So, you say you have a calling... let's stop there for a minute: what happened to discernment in community? Have people forgotten the extent to which one of the people we Quakers look up to - John Woolman - listened to his community, was persistent in his faith, and let ideas season? Sometimes for years? Having a calling doesn't mean we let our community know what we're doing as we're heading out the door. For instance: do you know what you're talking about? Can you accept that other people might know what they're talking about - and that they might know more than you? And if you're going off to school - I don't know, maybe a Quaker seminary in Indiana - can you accept that you're there to learn, that it might challenge your ideas and change you in the process? That you're not there simply to gain a credential?
Usually, I'm not the one who knows more, despite my arrogance and broad range of interests. Socrates and Hume are always there with me: the wisdom of knowing the limits of my own knowledge, and the genuine skepticism that comes with that, asking questions, providing tentative conclusions that can be revised as necessary. But if there's a medical question, you're better off asking a doctor or a nurse. If you're concerned about environmental problems - which may or may not have to do with the safety of nuclear power and the relative trade-offs with, say, coal - I know people you can talk to. The same is true if you have a concern about the rights of indigenous people, or race relations in America. (Of course, I do have my areas of expertise.)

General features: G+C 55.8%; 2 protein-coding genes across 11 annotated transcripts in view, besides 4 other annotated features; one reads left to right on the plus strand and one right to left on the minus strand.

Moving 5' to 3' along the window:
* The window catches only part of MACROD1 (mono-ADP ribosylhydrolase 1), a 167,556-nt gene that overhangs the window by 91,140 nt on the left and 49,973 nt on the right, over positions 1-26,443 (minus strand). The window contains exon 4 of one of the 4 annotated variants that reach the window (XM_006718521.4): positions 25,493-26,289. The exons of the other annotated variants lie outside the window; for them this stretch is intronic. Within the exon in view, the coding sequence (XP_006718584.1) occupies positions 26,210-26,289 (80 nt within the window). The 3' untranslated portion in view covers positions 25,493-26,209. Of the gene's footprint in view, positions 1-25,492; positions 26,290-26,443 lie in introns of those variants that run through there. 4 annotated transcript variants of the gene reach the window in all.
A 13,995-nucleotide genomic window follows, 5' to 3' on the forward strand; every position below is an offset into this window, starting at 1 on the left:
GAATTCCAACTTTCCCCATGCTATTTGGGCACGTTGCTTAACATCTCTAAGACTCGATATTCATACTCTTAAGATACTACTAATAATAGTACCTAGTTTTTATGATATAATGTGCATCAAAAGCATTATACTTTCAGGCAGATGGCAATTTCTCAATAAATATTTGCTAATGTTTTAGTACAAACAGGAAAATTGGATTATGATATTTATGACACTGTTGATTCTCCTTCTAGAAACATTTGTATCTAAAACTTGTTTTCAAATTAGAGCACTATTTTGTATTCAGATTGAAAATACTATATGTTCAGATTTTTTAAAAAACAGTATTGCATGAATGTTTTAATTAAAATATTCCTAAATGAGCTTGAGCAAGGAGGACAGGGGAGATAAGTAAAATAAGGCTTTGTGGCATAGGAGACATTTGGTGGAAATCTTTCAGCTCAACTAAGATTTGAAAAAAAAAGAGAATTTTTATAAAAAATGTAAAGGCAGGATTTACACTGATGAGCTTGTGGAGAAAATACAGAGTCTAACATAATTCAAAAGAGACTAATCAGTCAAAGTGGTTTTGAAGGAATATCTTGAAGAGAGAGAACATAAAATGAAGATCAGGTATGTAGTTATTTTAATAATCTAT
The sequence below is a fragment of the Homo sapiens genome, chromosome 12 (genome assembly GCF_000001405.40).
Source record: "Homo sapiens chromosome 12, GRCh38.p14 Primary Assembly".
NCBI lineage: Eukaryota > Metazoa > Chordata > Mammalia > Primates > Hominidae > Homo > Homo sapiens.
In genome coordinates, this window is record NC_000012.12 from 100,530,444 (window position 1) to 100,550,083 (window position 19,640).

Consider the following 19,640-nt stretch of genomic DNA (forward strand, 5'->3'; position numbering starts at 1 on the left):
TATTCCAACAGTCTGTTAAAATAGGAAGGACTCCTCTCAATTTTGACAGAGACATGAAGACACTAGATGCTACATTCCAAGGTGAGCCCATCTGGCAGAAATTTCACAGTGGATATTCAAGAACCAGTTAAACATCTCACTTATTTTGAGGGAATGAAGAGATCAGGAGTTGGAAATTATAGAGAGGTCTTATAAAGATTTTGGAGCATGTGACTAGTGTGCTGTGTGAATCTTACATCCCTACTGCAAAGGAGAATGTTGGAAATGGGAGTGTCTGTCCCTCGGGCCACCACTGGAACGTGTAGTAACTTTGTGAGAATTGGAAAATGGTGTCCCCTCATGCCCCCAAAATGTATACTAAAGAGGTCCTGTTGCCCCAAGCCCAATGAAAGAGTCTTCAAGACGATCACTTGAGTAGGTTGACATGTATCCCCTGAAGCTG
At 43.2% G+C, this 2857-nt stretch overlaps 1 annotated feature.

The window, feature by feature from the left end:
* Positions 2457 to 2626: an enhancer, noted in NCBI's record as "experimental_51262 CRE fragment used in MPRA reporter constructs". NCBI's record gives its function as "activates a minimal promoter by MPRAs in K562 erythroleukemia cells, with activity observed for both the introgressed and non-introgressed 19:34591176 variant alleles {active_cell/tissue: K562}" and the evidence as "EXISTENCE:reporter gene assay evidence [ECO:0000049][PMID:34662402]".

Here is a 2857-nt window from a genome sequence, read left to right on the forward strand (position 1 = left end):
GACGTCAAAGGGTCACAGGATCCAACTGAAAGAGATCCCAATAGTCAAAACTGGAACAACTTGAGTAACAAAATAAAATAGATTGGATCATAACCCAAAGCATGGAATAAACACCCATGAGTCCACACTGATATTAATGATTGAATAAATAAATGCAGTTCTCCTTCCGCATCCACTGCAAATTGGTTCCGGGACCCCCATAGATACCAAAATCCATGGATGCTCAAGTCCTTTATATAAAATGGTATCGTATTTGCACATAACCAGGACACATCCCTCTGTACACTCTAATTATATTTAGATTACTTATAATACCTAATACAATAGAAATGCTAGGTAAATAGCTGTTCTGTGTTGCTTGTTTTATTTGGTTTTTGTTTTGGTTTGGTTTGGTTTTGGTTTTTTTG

None of this is to say that you shouldn't pursue your calling; but you need to be able to listen to other people in the community, to let it season, to gather information. Just as important - and in my experience just as lacking - the people in your community need to be able to be tender with your concerns while being honest. Sometimes the most compassionate thing to say is, maybe not, or at least not yet. John Woolman was able to find humility and patience: laying the proper groundwork is essential.
And if that information is over your head - hey, nuclear power is complicated! - then maybe you need to keep listening.